Tuesday, April 18, 2006

Happy, Happy Quake Day!

It’s the 100th anniversary of the 1906 San Francisco earthquake. As this recent study warned, “if that same magnitude 7.9 temblor strikes again along the San Andreas Fault, the toll would be far, far worse.” More specifically, according to what the article calls a “chilling forecast,” “At least 3,400 people in a 19-county region from Mendocino to San Benito would die if the quake struck during the day when streets were filled, offices were occupied and children were in school; if it hit at night—at, say, 2 a.m.—the death toll would fall to at least 1,850.”

Did other people have the same reaction to this as I did? I know I live in at least as much denial as the next person. People like me who have lived here all our lives are even more in denial than most residents: “Earthquakes? I know all about ‘em. I’m used to ‘em. No problem.” Of course nothing I’ve experienced in my lifetime, including the big 1989 quake, would be anything like a really big one.

I keep some emergency water and food supplies on hand, but I’m not at all prepared the way I should be. And I’m afraid “chilling forecasts” just do not have the desired effect. All I thought was, “3,400 people killed—at the worst?” There are millions of people in the Bay Area! Rather than chilling me, this made me jump for joy! My chances of surviving The Big One are roughly 999 out of 1,000! I always assumed a really big quake would kill tens of thousands of people, if not hundreds of thousands. My life expectancy has just gone way up! (And yes, I know this is just another form of denial.)

2 comments:

Diane K. Martin said...

I know exactly what you mean. (Having lived here 30 years, I'm practically native.) You can't be prepared, not really. I'm aware, but it's a different thing. I mean, I don't have a glass-framed poster above my bed, you know?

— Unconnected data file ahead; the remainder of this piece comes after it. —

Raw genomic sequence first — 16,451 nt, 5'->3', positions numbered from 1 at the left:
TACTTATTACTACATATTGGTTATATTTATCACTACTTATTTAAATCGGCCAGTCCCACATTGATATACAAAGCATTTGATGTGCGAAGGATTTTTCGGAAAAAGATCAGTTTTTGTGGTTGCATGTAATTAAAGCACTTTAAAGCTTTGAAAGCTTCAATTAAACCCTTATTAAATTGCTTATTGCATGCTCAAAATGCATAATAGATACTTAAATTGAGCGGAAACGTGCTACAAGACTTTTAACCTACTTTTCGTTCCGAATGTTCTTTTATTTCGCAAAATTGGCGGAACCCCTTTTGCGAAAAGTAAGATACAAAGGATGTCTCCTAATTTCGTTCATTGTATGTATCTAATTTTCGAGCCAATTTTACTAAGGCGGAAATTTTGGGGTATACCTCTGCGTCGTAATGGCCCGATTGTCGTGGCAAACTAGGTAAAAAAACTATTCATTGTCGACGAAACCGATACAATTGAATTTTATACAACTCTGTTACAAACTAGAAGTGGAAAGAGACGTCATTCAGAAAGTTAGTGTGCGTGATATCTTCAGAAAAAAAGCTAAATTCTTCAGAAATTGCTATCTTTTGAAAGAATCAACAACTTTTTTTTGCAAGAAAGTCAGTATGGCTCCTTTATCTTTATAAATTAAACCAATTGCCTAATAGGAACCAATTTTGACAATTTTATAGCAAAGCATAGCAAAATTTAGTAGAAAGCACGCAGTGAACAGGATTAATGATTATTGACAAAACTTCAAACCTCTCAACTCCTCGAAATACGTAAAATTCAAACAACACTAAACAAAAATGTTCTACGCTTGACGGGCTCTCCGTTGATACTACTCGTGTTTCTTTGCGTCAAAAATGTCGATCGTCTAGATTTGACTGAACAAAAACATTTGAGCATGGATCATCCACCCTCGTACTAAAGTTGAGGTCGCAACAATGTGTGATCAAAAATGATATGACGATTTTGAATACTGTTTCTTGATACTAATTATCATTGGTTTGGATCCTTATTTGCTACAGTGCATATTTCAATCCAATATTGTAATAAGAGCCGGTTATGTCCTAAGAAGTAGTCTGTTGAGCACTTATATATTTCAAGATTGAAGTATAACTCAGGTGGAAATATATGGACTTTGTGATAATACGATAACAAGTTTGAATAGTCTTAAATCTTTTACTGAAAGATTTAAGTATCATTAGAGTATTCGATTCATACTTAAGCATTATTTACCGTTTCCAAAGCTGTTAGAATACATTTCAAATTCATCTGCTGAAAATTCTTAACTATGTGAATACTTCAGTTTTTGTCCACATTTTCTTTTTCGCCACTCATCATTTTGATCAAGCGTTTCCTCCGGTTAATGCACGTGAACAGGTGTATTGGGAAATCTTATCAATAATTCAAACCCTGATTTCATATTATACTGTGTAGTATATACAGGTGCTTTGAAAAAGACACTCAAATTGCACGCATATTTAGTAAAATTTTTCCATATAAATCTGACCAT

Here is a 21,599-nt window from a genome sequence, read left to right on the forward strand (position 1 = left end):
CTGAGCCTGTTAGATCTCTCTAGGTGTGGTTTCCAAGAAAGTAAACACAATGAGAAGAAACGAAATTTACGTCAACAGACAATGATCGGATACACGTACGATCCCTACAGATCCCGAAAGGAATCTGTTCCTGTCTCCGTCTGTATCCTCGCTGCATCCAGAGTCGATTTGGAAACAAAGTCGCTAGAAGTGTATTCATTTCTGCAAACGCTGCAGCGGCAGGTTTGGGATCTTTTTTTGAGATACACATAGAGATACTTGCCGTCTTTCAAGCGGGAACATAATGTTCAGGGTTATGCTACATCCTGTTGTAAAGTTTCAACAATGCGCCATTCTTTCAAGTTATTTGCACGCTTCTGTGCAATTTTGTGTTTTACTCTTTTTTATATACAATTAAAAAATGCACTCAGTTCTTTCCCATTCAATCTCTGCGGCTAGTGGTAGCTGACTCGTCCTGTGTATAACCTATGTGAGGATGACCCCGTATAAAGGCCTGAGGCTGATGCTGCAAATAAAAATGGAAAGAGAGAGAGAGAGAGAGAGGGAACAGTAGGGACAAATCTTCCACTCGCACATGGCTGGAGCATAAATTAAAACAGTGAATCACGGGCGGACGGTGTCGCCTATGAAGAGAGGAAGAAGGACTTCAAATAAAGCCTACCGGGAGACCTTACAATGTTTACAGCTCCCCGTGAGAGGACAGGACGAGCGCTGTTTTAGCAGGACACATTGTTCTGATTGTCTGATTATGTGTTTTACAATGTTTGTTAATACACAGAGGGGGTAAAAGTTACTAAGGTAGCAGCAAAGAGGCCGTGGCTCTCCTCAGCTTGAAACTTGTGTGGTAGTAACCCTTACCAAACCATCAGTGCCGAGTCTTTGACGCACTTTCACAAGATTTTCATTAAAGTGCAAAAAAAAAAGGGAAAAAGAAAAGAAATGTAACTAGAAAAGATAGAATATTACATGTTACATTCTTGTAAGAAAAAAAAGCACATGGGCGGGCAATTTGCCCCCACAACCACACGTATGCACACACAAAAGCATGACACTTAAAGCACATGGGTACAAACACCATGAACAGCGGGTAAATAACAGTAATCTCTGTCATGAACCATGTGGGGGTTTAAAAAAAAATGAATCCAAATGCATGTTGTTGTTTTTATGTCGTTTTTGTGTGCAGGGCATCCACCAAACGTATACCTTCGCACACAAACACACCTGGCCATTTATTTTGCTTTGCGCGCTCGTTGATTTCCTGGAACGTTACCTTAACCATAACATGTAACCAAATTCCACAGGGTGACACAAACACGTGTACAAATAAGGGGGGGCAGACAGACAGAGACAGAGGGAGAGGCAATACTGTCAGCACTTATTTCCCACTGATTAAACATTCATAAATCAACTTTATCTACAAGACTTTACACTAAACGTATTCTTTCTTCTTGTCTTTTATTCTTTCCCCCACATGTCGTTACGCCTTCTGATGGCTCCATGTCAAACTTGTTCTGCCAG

But our foundation is not bolted (too much dry rot), the food one buys goes past its date.... Maybe it's just that you can't really live waiting for the shoe to fall.

When we first lived here, I felt every temblor, like the time my in-laws were visiting and we had sleeping bags on the floor. During the '89 quake, my seven-year-old, watching the Series on TV, slid across the living room in his socks and joined me under the solid oak dining room table. The back basement door went out of alignment a bit and a small piece of porcelain fell and broke.

Anyway, the Catholic church on our street is called St. Emydius. I'm not Catholic, but I was told by John's uncle the priest that he is patron saint of earthquakes. So, heh, we're safe, right?

~~~~~~~~~~~~~~~~~~~~

Later today I will post about why this blog and the website it's part of were down all of yesterday. Don't tell me you didn't notice!

C. Dale said...

I was much more afraid of hurricanes when I lived in FL.